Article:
STOCKHOLM -- The airport police officer was about to close his small precinct station for the night, when two men wearing suits walked in. The visitors said the special Swedish security police had just arrested two suspected terrorists -- very dangerous men -- and needed a place to hold them until a plane could take them away.
The airport policeman recounted in an interview that he agreed to let them borrow his cramped office that night, Dec. 18, 2001, and stepped out of the way. But there was something strange about this operation. The two men in suits, who were soon joined by two uniformed Swedish police officers, did not speak Swedish, he said, and their English sounded distinctly American.
Another oddity: When the suspects arrived a few minutes later, they were escorted by a half-dozen security agents wearing hoods.
The hooded agents took the suspected terrorists into the precinct's dressing room. Inside, the agents cut off the prisoners' clothes with scissors, changed the men into red overalls and bound them with handcuffs and leg irons. Then they were hustled out the door and onto the tarmac, where a U.S.-registered Gulfstream V jet was waiting.
The men with covered faces "were very quiet," recalled Paul Forell, the police officer on duty at Stockholm's Bromma Airport that night. "When they gave orders to each other, they kept their voices down. It seemed like they had done this before. They were very professional." Forell said he could not hear them well enough to get a feel for their nationality.
The plane's destination was Cairo. Its two unwilling passengers were Egyptian nationals who had applied for asylum in Sweden more than a year earlier, hoping to take advantage of its extensive programs for refugees facing political arrest or persecution in their home countries. After welcoming the men at first, the Swedish government reversed its position after the Sept. 11, 2001 attacks on the United States.
The deportation was carried out swiftly and outside Sweden's normal legal channels. Officials gave final approval to the expulsion order at 4 p.m. on Dec. 18, according to accounts issued later by the government. The men had been grabbed on the street without warning by 5 p.m. and were in the air by 9:47 p.m. Their lawyers were not officially notified of the expulsion until after the plane had departed, to prevent them from filing appeals.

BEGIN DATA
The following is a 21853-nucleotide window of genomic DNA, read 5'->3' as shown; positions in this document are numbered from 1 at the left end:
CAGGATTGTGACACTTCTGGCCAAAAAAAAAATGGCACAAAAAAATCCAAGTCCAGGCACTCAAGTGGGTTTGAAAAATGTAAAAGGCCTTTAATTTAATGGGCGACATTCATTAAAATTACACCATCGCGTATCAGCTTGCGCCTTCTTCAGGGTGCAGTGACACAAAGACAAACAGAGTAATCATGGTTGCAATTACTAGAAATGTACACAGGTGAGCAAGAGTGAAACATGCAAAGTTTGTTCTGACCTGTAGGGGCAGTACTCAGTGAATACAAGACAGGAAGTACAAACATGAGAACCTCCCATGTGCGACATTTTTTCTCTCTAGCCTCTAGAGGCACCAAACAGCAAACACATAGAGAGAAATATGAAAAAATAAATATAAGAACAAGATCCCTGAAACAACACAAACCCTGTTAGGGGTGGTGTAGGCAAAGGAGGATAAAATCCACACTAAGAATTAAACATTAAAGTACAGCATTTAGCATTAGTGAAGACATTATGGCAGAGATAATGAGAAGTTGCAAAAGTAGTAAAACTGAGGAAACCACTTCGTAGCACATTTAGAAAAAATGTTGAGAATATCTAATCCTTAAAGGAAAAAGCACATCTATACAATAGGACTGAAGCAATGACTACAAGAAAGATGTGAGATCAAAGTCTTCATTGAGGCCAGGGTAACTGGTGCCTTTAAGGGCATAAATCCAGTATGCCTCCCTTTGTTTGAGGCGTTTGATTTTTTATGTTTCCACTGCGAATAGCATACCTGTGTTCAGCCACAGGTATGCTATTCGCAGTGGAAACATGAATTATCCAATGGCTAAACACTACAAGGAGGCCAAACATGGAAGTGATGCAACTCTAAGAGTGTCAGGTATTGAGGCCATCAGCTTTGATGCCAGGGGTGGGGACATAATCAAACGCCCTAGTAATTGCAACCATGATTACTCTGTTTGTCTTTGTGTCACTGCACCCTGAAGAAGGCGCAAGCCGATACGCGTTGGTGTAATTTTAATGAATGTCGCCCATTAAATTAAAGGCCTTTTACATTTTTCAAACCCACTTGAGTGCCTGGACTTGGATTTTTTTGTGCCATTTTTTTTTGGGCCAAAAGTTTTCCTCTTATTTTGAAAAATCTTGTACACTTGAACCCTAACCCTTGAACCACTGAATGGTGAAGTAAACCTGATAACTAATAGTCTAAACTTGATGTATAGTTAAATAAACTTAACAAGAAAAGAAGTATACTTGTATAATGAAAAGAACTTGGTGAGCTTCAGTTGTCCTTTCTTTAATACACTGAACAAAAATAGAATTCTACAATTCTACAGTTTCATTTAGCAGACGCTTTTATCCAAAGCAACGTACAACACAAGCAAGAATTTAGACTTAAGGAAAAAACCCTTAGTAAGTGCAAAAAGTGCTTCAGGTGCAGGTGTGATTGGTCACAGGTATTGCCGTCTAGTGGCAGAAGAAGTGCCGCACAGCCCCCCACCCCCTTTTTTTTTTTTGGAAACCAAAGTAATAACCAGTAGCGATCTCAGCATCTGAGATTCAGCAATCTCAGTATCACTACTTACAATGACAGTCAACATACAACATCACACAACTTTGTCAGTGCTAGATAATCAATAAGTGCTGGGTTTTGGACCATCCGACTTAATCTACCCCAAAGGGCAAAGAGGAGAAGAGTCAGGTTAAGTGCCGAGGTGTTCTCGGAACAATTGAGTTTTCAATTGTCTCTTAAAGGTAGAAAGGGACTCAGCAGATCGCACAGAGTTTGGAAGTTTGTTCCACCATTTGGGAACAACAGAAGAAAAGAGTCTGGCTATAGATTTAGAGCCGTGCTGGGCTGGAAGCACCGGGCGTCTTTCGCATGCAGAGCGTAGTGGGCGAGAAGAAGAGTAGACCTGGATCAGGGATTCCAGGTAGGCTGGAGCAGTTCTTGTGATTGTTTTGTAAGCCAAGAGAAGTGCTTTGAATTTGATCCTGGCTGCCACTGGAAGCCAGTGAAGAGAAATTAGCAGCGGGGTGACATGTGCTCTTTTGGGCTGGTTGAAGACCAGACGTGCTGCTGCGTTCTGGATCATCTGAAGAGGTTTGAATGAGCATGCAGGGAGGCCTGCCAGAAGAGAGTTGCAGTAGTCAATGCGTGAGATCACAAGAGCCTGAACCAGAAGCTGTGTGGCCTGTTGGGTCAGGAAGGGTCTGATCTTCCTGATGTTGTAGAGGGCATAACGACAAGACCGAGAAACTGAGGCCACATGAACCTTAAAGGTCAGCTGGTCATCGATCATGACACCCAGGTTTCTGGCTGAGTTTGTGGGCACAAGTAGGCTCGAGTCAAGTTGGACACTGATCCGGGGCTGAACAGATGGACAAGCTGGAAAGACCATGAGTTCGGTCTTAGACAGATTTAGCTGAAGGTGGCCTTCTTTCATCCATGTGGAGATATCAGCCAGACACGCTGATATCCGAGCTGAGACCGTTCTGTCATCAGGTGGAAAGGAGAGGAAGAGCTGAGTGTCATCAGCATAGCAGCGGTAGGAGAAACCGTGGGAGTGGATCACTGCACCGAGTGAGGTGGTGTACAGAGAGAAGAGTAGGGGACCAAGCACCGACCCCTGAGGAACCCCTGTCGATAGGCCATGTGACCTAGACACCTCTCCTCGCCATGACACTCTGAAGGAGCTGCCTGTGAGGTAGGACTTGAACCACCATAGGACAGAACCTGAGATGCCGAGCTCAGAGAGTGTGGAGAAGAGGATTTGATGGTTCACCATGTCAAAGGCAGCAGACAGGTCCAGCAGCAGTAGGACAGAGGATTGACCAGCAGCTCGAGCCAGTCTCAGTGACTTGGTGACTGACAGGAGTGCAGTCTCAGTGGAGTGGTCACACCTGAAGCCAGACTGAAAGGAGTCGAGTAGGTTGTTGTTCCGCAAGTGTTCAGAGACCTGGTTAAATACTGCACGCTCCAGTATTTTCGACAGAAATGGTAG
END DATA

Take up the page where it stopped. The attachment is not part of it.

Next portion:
Playing a central and secret role in the operation: the U.S. government, which provided the plane, some agents and other logistical support, according to classified documents recently released by the Swedish government, as well as interviews in Stockholm and Cairo.
The CIA refers to such cases as "extraordinary renditions," the fast and forcible transfer of foreign terrorism suspects to other countries, often their places of origin, where they can be detained or interrogated more freely, often without all the legal protections available in the country they left.
Details of such operations are almost always secret, and the United States has not acknowledged its role in the deportation of the two Egyptian men. But CIA officials have testified in Congress about engaging in about 70 renditions before 2001. Security analysts said the number has increased substantially since then, as the U.S. government has become more aggressive in its global hunt for people considered a threat to national security.
Critics have charged that the practice is vulnerable to abuse, noting that suspects are usually deported to countries that are friendly to U.S. intelligence agencies but also have records of permitting torture or other human rights violations. In organizing such transfers, the U.S. government is engaging in practices abroad that would be illegal and unconstitutional at home, those critics have said.
The fate of the two Egyptian men offers a rare glimpse into such a case, as well as an example of what can go wrong.
The Swedish government, for instance, agreed to deport the suspects only after receiving assurances from Egypt that they would be given fair trials and "not be subjected to inhuman treatment or punishment of any kind," according to a confidential memo prepared by Swedish diplomats six days before the expulsion.
Records and interviews show, however, that the agreement was broken almost as soon as the two men arrived in Cairo. Their lawyers, relatives and human rights groups said there is credible evidence that they were regularly subjected to electric shocks and other forms of torture. One suspect was sentenced to 25 years in prison by a military tribunal after a trial that lasted less than six hours. The other spent almost two years behind bars without being charged.